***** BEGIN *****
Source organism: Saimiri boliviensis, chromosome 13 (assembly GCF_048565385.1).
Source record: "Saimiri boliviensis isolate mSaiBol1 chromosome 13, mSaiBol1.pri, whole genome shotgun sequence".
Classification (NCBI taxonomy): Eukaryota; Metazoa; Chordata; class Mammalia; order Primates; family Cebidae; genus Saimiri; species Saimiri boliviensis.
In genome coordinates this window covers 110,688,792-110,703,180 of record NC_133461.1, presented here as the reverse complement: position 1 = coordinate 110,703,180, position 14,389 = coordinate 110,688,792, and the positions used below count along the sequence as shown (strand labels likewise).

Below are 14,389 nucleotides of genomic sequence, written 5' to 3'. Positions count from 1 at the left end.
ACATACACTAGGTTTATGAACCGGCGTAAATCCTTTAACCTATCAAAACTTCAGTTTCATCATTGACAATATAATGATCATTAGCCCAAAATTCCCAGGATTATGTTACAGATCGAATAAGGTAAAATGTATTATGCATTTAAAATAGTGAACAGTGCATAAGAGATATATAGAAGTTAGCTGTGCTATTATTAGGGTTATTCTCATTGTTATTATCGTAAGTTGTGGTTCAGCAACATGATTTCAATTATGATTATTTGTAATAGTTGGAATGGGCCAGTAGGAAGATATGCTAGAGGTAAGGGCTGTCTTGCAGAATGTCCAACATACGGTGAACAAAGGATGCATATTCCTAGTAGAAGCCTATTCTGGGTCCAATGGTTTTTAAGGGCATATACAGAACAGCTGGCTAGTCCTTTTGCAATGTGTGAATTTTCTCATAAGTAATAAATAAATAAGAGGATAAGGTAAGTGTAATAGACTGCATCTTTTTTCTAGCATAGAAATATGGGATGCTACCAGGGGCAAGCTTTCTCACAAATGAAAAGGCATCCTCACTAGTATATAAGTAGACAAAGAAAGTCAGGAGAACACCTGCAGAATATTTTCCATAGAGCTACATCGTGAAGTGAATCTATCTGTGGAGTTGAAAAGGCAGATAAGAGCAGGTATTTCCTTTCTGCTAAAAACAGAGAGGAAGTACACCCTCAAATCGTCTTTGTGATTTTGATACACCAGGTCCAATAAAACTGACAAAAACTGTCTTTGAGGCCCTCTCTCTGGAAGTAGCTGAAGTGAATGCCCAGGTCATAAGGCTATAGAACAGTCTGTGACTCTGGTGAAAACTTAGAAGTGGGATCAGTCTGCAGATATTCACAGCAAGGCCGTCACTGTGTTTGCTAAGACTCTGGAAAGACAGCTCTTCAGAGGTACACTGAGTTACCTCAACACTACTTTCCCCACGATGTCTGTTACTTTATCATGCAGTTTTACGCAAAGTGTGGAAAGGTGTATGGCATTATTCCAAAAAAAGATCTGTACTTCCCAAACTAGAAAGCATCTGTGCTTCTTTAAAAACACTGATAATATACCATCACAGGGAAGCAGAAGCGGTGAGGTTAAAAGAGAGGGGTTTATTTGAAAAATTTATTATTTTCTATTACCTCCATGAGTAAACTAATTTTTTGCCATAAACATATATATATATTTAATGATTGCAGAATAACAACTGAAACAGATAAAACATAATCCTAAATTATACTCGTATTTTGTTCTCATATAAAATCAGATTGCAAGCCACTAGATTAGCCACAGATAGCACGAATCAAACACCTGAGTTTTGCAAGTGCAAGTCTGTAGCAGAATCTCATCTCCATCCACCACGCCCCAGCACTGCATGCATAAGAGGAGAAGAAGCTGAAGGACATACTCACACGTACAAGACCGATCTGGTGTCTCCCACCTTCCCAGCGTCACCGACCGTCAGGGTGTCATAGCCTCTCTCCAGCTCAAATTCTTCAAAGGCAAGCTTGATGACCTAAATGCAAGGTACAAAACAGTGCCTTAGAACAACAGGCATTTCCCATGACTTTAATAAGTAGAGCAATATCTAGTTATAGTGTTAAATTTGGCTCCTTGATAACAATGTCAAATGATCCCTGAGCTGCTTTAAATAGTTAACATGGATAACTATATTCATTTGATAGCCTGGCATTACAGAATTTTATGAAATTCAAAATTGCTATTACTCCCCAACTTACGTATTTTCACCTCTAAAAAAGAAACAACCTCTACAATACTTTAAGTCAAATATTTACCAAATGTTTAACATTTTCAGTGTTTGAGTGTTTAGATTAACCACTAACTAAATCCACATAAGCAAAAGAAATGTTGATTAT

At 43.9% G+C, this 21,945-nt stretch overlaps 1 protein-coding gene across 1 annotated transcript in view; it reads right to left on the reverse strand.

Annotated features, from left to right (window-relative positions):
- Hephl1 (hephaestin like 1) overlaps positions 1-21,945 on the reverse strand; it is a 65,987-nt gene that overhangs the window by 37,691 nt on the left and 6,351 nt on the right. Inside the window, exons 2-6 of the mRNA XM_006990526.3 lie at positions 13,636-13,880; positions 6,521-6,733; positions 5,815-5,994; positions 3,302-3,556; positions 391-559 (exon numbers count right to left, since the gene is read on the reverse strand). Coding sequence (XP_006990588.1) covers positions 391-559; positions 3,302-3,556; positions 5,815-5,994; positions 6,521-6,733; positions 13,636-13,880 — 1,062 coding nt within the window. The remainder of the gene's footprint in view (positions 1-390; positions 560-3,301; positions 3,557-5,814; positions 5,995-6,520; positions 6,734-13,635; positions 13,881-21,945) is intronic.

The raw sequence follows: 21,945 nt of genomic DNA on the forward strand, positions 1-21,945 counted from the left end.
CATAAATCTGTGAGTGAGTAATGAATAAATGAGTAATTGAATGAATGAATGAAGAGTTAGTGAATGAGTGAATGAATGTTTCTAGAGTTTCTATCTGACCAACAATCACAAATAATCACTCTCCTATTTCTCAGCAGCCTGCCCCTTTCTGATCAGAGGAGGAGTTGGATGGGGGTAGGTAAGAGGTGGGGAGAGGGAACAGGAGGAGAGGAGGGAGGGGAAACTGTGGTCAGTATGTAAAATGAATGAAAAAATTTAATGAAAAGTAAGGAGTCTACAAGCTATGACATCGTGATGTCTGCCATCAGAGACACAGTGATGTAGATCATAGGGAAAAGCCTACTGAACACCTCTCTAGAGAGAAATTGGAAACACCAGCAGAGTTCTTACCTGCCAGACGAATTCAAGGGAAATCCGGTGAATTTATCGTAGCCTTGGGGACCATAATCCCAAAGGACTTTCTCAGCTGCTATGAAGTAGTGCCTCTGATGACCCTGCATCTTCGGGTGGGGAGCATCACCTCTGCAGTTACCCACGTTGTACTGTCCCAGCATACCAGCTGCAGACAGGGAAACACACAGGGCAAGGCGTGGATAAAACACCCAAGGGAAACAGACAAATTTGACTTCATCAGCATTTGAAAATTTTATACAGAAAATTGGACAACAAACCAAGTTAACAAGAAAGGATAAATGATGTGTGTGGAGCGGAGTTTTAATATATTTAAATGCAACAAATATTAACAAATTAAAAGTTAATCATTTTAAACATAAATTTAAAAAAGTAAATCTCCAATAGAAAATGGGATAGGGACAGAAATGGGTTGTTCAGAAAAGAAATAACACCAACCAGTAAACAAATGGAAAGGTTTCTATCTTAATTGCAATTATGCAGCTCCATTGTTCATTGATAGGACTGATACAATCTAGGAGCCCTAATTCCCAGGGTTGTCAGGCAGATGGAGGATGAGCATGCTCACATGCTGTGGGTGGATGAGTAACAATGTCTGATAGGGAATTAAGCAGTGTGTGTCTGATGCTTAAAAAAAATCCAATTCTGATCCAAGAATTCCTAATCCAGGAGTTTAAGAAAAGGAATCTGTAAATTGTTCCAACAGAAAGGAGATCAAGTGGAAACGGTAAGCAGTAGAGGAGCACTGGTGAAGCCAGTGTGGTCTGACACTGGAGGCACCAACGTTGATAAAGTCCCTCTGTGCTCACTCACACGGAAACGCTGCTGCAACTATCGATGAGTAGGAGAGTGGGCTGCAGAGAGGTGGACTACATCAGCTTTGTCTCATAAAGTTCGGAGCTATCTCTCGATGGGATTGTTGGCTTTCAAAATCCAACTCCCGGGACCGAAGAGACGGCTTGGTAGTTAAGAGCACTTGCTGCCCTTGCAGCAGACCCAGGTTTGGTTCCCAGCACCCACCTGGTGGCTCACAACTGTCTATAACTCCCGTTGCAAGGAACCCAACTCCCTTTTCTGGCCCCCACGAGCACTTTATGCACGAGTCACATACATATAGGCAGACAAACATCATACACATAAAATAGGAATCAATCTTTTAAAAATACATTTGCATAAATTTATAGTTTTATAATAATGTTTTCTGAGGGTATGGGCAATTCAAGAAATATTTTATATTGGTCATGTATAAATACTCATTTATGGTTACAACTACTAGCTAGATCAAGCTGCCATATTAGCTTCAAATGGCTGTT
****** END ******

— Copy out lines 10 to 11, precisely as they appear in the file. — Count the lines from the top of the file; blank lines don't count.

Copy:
The raw sequence follows: 21,945 nt of genomic DNA on the forward strand, positions 1-21,945 counted from the left end.
CATAAATCTGTGAGTGAGTAATGAATAAATGAGTAATTGAATGAATGAATGAAGAGTTAGTGAATGAGTGAATGAATGTTTCTAGAGTTTCTATCTGACCAACAATCACAAATAATCACTCTCCTATTTCTCAGCAGCCTGCCCCTTTCTGATCAGAGGAGGAGTTGGATGGGGGTAGGTAAGAGGTGGGGAGAGGGAACAGGAGGAGAGGAGGGAGGGGAAACTGTGGTCAGTATGTAAAATGAATGAAAAAATTTAATGAAAAGTAAGGAGTCTACAAGCTATGACATCGTGATGTCTGCCATCAGAGACACAGTGATGTAGATCATAGGGAAAAGCCTACTGAACACCTCTCTAGAGAGAAATTGGAAACACCAGCAGAGTTCTTACCTGCCAGACGAATTCAAGGGAAATCCGGTGAATTTATCGTAGCCTTGGGGACCATAATCCCAAAGGACTTTCTCAGCTGCTATGAAGTAGTGCCTCTGATGACCCTGCATCTTCGGGTGGGGAGCATCACCTCTGCAGTTACCCACGTTGTACTGTCCCAGCATACCAGCTGCAGACAGGGAAACACACAGGGCAAGGCGTGGATAAAACACCCAAGGGAAACAGACAAATTTGACTTCATCAGCATTTGAAAATTTTATACAGAAAATTGGACAACAAACCAAGTTAACAAGAAAGGATAAATGATGTGTGTGGAGCGGAGTTTTAATATATTTAAATGCAACAAATATTAACAAATTAAAAGTTAATCATTTTAAACATAAATTTAAAAAAGTAAATCTCCAATAGAAAATGGGATAGGGACAGAAATGGGTTGTTCAGAAAAGAAATAACACCAACCAGTAAACAAATGGAAAGGTTTCTATCTTAATTGCAATTATGCAGCTCCATTGTTCATTGATAGGACTGATACAATCTAGGAGCCCTAATTCCCAGGGTTGTCAGGCAGATGGAGGATGAGCATGCTCACATGCTGTGGGTGGATGAGTAACAATGTCTGATAGGGAATTAAGCAGTGTGTGTCTGATGCTTAAAAAAAATCCAATTCTGATCCAAGAATTCCTAATCCAGGAGTTTAAGAAAAGGAATCTGTAAATTGTTCCAACAGAAAGGAGATCAAGTGGAAACGGTAAGCAGTAGAGGAGCACTGGTGAAGCCAGTGTGGTCTGACACTGGAGGCACCAACGTTGATAAAGTCCCTCTGTGCTCACTCACACGGAAACGCTGCTGCAACTATCGATGAGTAGGAGAGTGGGCTGCAGAGAGGTGGACTACATCAGCTTTGTCTCATAAAGTTCGGAGCTATCTCTCGATGGGATTGTTGGCTTTCAAAATCCAACTCCCGGGACCGAAGAGACGGCTTGGTAGTTAAGAGCACTTGCTGCCCTTGCAGCAGACCCAGGTTTGGTTCCCAGCACCCACCTGGTGGCTCACAACTGTCTATAACTCCCGTTGCAAGGAACCCAACTCCCTTTTCTGGCCCCCACGAGCACTTTATGCACGAGTCACATACATATAGGCAGACAAACATCATACACATAAAATAGGAATCAATCTTTTAAAAATACATTTGCATAAATTTATAGTTTTATAATAATGTTTTCTGAGGGTATGGGCAATTCAAGAAATATTTTATATTGGTCATGTATAAATACTCATTTATGGTTACAACTACTAGCTAGATCAAGCTGCCATATTAGCTTCAAATGGCTGTT